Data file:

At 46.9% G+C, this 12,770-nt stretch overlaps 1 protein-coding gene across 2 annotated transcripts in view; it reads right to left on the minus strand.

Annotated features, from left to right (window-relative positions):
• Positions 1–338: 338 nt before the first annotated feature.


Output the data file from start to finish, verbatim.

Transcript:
At 46.9% G+C, this 12,770-nt stretch overlaps 1 protein-coding gene across 2 annotated transcripts in view; it reads right to left on the minus strand.

Annotated features, from left to right (window-relative positions):
• Positions 1–338: 338 nt before the first annotated feature.